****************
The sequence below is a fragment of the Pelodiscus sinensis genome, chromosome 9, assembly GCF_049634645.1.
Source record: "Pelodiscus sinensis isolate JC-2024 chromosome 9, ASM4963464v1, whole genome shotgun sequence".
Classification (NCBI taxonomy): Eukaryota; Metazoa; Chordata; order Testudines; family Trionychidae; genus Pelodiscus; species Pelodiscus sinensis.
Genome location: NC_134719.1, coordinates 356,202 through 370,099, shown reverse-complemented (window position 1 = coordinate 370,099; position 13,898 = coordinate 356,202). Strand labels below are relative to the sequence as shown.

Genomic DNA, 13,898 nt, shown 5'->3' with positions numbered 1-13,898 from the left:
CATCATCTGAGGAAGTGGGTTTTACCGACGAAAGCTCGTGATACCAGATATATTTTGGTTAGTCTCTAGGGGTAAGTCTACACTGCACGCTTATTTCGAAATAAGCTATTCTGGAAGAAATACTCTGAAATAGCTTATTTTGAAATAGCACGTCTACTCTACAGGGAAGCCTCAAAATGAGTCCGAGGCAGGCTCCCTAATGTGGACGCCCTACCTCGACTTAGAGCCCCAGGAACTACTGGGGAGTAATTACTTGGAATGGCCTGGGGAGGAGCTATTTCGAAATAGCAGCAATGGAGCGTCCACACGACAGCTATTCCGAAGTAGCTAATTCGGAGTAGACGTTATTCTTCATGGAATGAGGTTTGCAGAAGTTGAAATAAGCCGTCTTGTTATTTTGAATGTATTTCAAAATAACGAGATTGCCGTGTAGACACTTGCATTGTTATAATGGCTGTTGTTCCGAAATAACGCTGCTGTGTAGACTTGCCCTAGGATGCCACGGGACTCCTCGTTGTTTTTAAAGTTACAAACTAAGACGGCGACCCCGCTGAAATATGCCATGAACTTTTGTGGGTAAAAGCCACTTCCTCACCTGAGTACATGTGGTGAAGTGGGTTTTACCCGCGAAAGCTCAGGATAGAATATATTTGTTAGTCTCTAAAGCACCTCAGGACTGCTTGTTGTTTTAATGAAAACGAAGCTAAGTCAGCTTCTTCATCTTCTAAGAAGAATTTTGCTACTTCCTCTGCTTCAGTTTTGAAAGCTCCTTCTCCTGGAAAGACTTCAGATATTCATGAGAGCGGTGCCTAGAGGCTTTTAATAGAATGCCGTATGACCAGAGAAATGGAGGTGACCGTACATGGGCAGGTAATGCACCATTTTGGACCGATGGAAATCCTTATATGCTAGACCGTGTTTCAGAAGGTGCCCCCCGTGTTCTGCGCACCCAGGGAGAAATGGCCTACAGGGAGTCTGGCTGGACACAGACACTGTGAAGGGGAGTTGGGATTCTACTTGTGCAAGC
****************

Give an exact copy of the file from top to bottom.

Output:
The sequence below is a fragment of the Pelodiscus sinensis genome, chromosome 9, assembly GCF_049634645.1.
Source record: "Pelodiscus sinensis isolate JC-2024 chromosome 9, ASM4963464v1, whole genome shotgun sequence".
Classification (NCBI taxonomy): Eukaryota; Metazoa; Chordata; order Testudines; family Trionychidae; genus Pelodiscus; species Pelodiscus sinensis.
Genome location: NC_134719.1, coordinates 356,202 through 370,099, shown reverse-complemented (window position 1 = coordinate 370,099; position 13,898 = coordinate 356,202). Strand labels below are relative to the sequence as shown.

Genomic DNA, 13,898 nt, shown 5'->3' with positions numbered 1-13,898 from the left:
CATCATCTGAGGAAGTGGGTTTTACCGACGAAAGCTCGTGATACCAGATATATTTTGGTTAGTCTCTAGGGGTAAGTCTACACTGCACGCTTATTTCGAAATAAGCTATTCTGGAAGAAATACTCTGAAATAGCTTATTTTGAAATAGCACGTCTACTCTACAGGGAAGCCTCAAAATGAGTCCGAGGCAGGCTCCCTAATGTGGACGCCCTACCTCGACTTAGAGCCCCAGGAACTACTGGGGAGTAATTACTTGGAATGGCCTGGGGAGGAGCTATTTCGAAATAGCAGCAATGGAGCGTCCACACGACAGCTATTCCGAAGTAGCTAATTCGGAGTAGACGTTATTCTTCATGGAATGAGGTTTGCAGAAGTTGAAATAAGCCGTCTTGTTATTTTGAATGTATTTCAAAATAACGAGATTGCCGTGTAGACACTTGCATTGTTATAATGGCTGTTGTTCCGAAATAACGCTGCTGTGTAGACTTGCCCTAGGATGCCACGGGACTCCTCGTTGTTTTTAAAGTTACAAACTAAGACGGCGACCCCGCTGAAATATGCCATGAACTTTTGTGGGTAAAAGCCACTTCCTCACCTGAGTACATGTGGTGAAGTGGGTTTTACCCGCGAAAGCTCAGGATAGAATATATTTGTTAGTCTCTAAAGCACCTCAGGACTGCTTGTTGTTTTAATGAAAACGAAGCTAAGTCAGCTTCTTCATCTTCTAAGAAGAATTTTGCTACTTCCTCTGCTTCAGTTTTGAAAGCTCCTTCTCCTGGAAAGACTTCAGATATTCATGAGAGCGGTGCCTAGAGGCTTTTAATAGAATGCCGTATGACCAGAGAAATGGAGGTGACCGTACATGGGCAGGTAATGCACCATTTTGGACCGATGGAAATCCTTATATGCTAGACCGTGTTTCAGAAGGTGCCCCCCGTGTTCTGCGCACCCAGGGAGAAATGGCCTACAGGGAGTCTGGCTGGACACAGACACTGTGAAGGGGAGTTGGGATTCTACTTGTGCAAGC